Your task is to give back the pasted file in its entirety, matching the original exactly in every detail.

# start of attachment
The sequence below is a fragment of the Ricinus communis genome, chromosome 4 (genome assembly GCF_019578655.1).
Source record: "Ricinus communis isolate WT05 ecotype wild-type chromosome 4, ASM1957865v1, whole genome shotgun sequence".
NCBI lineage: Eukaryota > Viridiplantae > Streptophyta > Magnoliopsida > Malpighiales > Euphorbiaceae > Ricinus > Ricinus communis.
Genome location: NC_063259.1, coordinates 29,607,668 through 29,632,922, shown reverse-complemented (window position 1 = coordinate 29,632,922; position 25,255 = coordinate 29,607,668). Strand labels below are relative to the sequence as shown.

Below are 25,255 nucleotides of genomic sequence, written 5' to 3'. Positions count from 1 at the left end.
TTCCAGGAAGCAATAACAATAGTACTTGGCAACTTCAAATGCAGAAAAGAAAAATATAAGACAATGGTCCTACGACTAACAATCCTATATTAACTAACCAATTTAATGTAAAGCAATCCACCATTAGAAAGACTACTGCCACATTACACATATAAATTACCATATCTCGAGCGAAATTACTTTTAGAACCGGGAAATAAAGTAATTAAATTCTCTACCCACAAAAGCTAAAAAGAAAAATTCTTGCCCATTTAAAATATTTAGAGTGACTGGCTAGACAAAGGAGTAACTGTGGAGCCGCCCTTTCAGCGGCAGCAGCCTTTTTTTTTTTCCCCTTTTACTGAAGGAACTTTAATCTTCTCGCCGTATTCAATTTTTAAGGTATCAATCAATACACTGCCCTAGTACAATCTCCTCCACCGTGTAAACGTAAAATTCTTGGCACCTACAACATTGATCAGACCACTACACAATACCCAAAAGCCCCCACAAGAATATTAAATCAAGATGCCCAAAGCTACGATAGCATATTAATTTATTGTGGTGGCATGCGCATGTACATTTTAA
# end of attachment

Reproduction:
The sequence below is a fragment of the Ricinus communis genome, chromosome 4 (genome assembly GCF_019578655.1).
Source record: "Ricinus communis isolate WT05 ecotype wild-type chromosome 4, ASM1957865v1, whole genome shotgun sequence".
NCBI lineage: Eukaryota > Viridiplantae > Streptophyta > Magnoliopsida > Malpighiales > Euphorbiaceae > Ricinus > Ricinus communis.
Genome location: NC_063259.1, coordinates 29,607,668 through 29,632,922, shown reverse-complemented (window position 1 = coordinate 29,632,922; position 25,255 = coordinate 29,607,668). Strand labels below are relative to the sequence as shown.

Below are 25,255 nucleotides of genomic sequence, written 5' to 3'. Positions count from 1 at the left end.
TTCCAGGAAGCAATAACAATAGTACTTGGCAACTTCAAATGCAGAAAAGAAAAATATAAGACAATGGTCCTACGACTAACAATCCTATATTAACTAACCAATTTAATGTAAAGCAATCCACCATTAGAAAGACTACTGCCACATTACACATATAAATTACCATATCTCGAGCGAAATTACTTTTAGAACCGGGAAATAAAGTAATTAAATTCTCTACCCACAAAAGCTAAAAAGAAAAATTCTTGCCCATTTAAAATATTTAGAGTGACTGGCTAGACAAAGGAGTAACTGTGGAGCCGCCCTTTCAGCGGCAGCAGCCTTTTTTTTTTTCCCCTTTTACTGAAGGAACTTTAATCTTCTCGCCGTATTCAATTTTTAAGGTATCAATCAATACACTGCCCTAGTACAATCTCCTCCACCGTGTAAACGTAAAATTCTTGGCACCTACAACATTGATCAGACCACTACACAATACCCAAAAGCCCCCACAAGAATATTAAATCAAGATGCCCAAAGCTACGATAGCATATTAATTTATTGTGGTGGCATGCGCATGTACATTTTAA